Thomas D’arcy was also a Journalist, having founded New Era (1857) in Montreal, Canada. In 1845 on his return to Ireland McGee became an editor with The Nation. A weekly newspaper in the 19th century published in Dublin, Ireland.

In April 1868, Thomas D’arcy McGee was assassinated. 

How to get to it?

The Statue is located on Old Quay Lane. At the bottom of the street you see the Carlingford Tourist Information, walk past this building heading towards the Centra Shop. About half way up, turn to your left and you’ll see the Thomas D’arcy McGee Statue. 

Eco-Friendly services in Carlingford 

Refill Water Tap

Carlingford Tidy Towns and the Co. Louth Council have recently installed a refill water tap near the main car park. The project focuses on contributing to more sustainable choices for a better future. This is excellent news as it cuts down on plastic waste and encourages the public to use reusable alternatives. It also saves you money throughout the day, and is healthier for both you and the earth.This service is for any one; free of charge. Just bring your reusable bottle with you.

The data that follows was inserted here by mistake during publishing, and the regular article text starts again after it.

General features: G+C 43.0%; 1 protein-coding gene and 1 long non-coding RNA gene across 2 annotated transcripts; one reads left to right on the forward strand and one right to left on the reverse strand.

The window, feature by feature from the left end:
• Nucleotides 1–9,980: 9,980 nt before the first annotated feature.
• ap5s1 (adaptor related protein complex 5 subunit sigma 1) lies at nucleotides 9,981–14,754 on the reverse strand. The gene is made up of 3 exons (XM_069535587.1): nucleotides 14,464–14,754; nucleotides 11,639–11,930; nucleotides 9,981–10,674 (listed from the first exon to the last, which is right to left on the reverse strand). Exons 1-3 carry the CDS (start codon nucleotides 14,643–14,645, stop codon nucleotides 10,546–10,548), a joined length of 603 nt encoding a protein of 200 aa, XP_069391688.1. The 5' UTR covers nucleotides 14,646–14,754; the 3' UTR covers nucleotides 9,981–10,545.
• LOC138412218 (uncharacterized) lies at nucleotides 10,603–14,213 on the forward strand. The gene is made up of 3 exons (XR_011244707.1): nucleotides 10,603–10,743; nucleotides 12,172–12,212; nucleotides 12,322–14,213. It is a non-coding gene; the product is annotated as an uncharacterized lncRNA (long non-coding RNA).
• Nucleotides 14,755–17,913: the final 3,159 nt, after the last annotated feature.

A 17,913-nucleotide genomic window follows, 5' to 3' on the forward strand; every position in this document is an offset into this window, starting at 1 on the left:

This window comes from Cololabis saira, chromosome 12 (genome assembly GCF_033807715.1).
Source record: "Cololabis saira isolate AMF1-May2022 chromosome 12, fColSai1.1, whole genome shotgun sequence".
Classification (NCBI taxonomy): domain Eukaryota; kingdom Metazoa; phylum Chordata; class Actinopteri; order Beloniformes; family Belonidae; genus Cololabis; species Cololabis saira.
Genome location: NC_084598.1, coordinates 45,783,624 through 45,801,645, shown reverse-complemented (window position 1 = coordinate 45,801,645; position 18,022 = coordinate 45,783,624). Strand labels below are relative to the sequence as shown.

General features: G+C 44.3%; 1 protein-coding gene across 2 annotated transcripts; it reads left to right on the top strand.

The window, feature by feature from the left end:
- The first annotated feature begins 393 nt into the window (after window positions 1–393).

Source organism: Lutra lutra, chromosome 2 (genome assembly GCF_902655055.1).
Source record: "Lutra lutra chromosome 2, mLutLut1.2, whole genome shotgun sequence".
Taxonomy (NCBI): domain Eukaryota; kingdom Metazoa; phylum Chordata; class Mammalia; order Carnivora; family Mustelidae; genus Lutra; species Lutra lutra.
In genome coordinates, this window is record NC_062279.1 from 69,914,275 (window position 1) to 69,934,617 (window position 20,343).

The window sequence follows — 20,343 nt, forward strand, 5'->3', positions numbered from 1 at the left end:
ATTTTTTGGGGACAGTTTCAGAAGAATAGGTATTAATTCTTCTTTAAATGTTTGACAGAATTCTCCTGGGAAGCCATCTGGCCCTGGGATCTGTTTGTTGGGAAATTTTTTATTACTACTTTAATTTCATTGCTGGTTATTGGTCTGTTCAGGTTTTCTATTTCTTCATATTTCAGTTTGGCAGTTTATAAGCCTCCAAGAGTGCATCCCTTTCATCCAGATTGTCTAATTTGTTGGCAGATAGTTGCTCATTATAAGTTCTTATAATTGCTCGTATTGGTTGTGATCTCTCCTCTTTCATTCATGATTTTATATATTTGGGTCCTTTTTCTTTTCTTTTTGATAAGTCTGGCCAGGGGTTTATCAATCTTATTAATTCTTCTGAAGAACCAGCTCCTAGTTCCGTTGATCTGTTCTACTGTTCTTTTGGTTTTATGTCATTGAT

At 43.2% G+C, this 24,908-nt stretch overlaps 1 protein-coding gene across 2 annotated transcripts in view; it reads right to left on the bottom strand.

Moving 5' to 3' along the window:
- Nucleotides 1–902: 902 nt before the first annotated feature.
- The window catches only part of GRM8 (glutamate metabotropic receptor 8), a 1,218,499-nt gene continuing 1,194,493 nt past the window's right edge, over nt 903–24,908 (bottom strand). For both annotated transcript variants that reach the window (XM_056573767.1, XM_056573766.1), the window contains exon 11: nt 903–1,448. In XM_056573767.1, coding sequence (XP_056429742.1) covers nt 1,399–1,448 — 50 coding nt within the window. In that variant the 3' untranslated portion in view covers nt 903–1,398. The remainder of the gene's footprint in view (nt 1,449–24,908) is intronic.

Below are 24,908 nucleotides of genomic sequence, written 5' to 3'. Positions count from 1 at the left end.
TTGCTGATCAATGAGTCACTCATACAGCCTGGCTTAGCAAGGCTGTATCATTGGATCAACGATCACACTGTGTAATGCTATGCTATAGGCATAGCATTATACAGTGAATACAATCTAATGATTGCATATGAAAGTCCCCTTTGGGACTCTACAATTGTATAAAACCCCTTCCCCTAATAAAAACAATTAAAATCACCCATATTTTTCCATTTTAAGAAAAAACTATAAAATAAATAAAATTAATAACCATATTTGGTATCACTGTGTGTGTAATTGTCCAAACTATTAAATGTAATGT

Electrical Plugs for Cars 

In the town of Carlingford you will find changing facilities for electrical cars. You can find the services on Market Street and Old Quay Lane. This is important to highlight as Carlingford accommodates all members of the public, and views the importances of sustainability. 

Bins Provided 

Carlingford has a food and hospitality sector which kindly accommodates every individual. Restaurants, Ice Cream Parlors and the well-known Food Trucks. We kindly ask when you are done with your general waste, please use the bins provided around the town. 

As a seaside town Carlingford is home to wildlife. Take care and dispose of your waste correctly as the wildlife can mistake plastic and other waste as food.

The Cooley Peninsula 

The word peninsula is used to describe an area of land which either is surrounded by water or projecting out into a body of water. The Cooley Peninsula is home to the tallest mountain in Louth: Slieve Foye. Formed millions of years ago from limestone which differs from the Mourne Mountains across the lough in Co. Down, which are made from granite.

Cooley Peninsula. Photo Credits Caoimhe Clements

Slieve Foy